However, to spread gossip about a college, in this case, Auburn, is off the charts. It’s especially wrong if you have posted some gossip you may have heard in your role as a journalist.

As I said above, I have no idea right now about how accurate any of the announced or rumored accusations may be. But given the considerable recent history of arrogancepoor judgment, and outright deceit on the part of the “newspaper of record,” I can safely say that it’s going to take a lot more than what Finebaum acerbically describes as “a take out piece in the [New York] Times.”


The Choices They’ve Made

May 21, 2006

I’ve had choices, since the day that I was born
There were voices, that told me right from wrong
If I had listened, I wouldnt be here today
Living and dying, with the choices I made.

–Billy Yates and Mike Curtis*

As noted elsewhere, Ray Nagin was improbably re-elected mayor of New Orleans yesterday. Glenn is unimpressed, but I think he and others are missing part of the mark on this one. He’s quite right when he says, “Louisiana’s political class isn’t just greedy — it’s greedy and stupid,” but Ray Nagin is not a part of Louisiana’s political class. That distinction belonged to his opponent, Louisiana Lieutenant Governor Mitch Landrieu, the brother of US Senator Mary Landrieu and son of the last white mayor of New Orleans, Moon Landrieu. This was only Nagin’s second election, and he campaigned the first time as a political neophyte running against the old corrupt machine of former mayor Marc Morial (the extra-legal machinations of which were, not coincidentally, the only reason Mary Landrieu was ever elected to the Senate).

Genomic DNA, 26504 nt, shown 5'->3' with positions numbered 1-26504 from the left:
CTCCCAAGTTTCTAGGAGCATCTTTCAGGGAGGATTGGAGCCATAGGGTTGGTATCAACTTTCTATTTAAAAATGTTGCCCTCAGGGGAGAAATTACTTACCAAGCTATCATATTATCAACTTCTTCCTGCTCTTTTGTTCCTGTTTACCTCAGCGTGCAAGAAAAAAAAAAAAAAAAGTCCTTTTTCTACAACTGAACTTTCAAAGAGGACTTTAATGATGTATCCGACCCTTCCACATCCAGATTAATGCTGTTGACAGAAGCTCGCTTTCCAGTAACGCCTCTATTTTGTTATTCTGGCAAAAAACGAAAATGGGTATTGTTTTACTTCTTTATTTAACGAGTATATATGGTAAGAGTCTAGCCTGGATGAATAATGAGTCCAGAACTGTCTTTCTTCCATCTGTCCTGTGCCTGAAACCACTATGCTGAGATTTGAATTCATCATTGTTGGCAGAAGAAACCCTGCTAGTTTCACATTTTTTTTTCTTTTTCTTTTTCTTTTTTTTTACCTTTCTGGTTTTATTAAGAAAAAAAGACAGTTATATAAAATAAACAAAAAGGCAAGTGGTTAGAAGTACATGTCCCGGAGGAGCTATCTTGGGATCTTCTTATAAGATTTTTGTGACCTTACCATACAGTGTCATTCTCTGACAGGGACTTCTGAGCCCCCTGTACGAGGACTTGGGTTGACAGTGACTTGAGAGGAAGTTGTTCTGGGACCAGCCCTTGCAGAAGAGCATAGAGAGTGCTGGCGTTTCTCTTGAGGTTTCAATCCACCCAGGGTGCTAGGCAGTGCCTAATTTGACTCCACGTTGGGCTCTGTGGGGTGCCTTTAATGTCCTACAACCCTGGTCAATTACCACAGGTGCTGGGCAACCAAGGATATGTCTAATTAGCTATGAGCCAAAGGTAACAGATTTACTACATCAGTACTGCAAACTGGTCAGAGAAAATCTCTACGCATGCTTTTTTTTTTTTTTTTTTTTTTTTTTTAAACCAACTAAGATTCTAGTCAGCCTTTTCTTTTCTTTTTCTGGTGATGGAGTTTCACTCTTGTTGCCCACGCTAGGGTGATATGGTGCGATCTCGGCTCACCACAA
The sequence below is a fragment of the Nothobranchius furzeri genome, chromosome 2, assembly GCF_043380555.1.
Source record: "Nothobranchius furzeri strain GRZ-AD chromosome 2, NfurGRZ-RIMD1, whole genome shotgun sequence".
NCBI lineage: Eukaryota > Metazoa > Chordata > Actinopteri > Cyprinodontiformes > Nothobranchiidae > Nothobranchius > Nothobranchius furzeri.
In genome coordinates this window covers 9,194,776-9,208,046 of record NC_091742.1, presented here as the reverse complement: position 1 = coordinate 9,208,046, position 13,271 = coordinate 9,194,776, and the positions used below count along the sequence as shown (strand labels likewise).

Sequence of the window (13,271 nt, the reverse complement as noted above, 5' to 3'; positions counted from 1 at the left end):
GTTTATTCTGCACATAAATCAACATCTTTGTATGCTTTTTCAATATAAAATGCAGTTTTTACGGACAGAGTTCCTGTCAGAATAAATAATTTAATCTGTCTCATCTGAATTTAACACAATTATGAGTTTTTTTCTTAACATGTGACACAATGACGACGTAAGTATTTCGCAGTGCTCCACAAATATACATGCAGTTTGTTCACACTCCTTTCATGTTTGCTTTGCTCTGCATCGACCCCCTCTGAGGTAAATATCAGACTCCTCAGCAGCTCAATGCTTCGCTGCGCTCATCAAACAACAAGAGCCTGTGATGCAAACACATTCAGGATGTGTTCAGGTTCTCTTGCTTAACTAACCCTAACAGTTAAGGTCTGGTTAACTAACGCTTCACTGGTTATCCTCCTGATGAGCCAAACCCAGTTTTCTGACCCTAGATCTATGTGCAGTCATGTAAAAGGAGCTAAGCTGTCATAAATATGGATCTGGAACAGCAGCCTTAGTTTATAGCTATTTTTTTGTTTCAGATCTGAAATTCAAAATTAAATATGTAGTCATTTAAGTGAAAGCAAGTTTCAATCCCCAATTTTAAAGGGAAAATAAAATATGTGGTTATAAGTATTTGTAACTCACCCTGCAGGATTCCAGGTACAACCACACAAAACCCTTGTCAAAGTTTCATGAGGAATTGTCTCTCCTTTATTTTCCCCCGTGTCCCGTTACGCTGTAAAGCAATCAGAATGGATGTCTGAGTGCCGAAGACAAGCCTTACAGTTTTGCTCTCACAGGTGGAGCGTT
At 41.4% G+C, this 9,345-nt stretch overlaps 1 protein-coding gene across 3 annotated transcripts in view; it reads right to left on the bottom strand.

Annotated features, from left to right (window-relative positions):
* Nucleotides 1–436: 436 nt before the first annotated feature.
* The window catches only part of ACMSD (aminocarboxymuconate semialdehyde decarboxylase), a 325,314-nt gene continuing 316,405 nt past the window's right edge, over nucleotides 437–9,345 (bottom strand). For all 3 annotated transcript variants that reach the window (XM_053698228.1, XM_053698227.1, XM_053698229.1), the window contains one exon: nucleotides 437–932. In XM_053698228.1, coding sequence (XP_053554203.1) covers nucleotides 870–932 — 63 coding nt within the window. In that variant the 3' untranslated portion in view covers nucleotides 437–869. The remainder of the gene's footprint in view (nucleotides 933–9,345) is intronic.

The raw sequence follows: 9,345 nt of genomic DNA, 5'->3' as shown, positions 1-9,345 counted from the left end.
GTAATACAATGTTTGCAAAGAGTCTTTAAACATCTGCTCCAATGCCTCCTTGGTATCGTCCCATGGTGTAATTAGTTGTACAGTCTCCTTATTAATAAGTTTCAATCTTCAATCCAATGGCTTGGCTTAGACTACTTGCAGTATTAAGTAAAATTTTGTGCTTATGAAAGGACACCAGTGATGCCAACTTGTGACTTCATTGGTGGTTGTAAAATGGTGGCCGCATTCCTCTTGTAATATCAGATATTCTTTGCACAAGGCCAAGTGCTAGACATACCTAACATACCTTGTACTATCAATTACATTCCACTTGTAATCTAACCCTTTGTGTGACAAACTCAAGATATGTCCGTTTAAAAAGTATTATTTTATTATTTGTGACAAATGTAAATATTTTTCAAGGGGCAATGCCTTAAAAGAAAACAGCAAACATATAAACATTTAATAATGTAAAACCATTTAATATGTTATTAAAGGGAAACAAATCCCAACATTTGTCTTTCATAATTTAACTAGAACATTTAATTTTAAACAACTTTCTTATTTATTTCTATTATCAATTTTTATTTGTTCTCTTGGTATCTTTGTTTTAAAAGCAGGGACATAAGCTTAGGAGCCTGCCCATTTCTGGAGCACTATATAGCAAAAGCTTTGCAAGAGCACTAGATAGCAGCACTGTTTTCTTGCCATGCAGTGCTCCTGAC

I’m not here to defend Ray Nagin. I think he acted stupidly in the run-up to Katrina, his buffoonery in the aftermath speaks for itself, and I have low expectations for his second term. Frankly, after being in the city a couple of weeks ago, I was not expecting Nagin to win. Like a lot of bad choices Louisianans have had to make in the past, this election came down to incompetence (Nagin) vs. corruption (Landrieu and the old Democratic machine).